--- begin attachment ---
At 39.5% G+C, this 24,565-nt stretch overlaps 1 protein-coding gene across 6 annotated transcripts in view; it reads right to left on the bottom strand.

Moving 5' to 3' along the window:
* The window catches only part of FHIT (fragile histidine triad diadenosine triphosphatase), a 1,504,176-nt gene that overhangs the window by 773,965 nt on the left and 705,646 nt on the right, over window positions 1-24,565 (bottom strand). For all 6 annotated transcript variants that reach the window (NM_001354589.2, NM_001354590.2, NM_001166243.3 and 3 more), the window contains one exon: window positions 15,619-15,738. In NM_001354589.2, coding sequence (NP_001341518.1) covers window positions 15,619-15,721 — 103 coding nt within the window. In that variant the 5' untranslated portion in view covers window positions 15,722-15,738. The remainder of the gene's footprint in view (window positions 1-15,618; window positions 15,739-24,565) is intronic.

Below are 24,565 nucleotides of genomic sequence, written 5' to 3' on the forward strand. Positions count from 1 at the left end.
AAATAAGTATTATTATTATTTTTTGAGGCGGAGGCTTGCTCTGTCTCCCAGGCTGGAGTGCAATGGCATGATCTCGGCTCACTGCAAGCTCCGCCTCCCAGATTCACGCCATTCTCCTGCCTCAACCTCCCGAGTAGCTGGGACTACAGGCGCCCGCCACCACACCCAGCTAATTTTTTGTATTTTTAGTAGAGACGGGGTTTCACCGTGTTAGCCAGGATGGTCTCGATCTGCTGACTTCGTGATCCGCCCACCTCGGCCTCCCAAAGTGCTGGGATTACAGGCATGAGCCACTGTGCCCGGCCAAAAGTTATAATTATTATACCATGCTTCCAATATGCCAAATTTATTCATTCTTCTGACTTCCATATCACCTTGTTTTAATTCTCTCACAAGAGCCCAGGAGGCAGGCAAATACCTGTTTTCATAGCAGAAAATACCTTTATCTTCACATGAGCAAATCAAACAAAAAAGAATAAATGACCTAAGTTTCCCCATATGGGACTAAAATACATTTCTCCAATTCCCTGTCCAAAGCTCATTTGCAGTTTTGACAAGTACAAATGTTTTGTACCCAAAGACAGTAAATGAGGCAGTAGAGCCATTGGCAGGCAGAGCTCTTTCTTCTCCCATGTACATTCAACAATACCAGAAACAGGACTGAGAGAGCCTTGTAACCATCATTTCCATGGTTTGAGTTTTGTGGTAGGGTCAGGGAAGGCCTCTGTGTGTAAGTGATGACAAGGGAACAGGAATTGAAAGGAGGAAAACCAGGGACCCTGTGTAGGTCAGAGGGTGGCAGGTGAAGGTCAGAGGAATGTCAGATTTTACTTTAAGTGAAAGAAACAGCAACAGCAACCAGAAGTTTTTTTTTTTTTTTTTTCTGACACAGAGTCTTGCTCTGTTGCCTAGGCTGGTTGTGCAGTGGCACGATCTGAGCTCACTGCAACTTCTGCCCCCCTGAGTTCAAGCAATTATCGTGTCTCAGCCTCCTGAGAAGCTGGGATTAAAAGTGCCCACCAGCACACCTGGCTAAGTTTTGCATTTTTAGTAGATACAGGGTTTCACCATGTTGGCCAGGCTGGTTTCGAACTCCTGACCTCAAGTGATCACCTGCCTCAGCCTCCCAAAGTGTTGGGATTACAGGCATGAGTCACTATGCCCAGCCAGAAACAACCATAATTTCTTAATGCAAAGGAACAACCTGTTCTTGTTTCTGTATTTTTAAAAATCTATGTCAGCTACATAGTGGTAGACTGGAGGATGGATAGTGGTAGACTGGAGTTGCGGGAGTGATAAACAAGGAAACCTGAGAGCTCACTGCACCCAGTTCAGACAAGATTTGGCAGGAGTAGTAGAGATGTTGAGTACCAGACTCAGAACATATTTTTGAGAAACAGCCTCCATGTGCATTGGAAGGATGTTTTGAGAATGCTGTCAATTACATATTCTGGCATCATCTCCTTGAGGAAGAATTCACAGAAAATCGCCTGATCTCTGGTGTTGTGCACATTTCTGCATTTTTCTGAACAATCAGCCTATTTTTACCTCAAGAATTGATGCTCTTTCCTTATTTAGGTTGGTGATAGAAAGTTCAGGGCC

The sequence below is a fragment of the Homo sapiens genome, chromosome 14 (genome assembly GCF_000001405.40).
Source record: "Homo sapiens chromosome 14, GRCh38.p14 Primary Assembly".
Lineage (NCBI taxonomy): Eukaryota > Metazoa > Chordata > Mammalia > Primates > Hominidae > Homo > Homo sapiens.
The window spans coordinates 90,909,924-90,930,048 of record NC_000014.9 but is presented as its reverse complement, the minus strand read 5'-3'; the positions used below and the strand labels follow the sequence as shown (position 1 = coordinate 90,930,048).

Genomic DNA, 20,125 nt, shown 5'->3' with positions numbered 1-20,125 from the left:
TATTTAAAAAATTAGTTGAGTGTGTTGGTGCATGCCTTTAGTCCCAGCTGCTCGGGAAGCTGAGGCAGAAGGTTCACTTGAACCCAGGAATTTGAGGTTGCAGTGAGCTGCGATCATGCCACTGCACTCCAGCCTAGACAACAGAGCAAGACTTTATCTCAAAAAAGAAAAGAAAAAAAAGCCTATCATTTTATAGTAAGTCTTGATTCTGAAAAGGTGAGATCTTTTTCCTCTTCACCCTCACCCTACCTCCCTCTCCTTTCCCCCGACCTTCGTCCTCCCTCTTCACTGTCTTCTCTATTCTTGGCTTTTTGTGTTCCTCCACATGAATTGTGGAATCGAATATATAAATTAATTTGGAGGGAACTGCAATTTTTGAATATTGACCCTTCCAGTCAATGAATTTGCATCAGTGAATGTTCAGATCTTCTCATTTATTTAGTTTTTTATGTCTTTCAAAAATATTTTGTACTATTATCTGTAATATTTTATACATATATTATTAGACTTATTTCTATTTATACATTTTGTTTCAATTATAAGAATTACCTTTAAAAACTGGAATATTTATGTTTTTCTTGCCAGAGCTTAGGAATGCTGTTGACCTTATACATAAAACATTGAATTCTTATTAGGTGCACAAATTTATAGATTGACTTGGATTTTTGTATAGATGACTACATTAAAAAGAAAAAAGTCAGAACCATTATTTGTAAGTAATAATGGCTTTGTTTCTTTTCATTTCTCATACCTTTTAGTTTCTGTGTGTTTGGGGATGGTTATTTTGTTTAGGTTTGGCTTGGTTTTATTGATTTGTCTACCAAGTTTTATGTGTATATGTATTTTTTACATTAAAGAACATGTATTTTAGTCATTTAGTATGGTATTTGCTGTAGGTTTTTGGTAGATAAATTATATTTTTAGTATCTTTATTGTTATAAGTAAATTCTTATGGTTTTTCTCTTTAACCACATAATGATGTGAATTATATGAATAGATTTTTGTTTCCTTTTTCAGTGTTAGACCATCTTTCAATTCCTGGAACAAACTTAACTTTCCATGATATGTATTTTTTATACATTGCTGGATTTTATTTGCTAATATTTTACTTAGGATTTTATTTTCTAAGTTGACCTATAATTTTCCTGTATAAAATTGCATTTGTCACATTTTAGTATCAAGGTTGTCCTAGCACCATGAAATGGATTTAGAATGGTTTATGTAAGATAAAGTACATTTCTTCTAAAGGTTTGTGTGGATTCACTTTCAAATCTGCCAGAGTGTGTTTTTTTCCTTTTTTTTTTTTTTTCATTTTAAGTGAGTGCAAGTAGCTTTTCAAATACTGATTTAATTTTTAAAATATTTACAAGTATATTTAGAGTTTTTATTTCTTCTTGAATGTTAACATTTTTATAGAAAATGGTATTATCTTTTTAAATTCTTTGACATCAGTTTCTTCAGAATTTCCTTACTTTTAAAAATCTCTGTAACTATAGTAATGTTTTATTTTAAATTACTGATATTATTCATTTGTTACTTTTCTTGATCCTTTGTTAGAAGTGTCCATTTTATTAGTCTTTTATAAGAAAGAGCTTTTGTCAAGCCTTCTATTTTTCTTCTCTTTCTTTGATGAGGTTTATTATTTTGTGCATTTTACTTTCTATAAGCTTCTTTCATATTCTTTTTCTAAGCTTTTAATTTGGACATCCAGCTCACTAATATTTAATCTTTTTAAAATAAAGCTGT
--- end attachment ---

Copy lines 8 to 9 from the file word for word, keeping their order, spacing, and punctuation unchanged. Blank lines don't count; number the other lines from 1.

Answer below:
Lineage (NCBI taxonomy): Eukaryota > Metazoa > Chordata > Mammalia > Primates > Hominidae > Homo > Homo sapiens.
The window spans coordinates 90,909,924-90,930,048 of record NC_000014.9 but is presented as its reverse complement, the minus strand read 5'-3'; the positions used below and the strand labels follow the sequence as shown (position 1 = coordinate 90,930,048).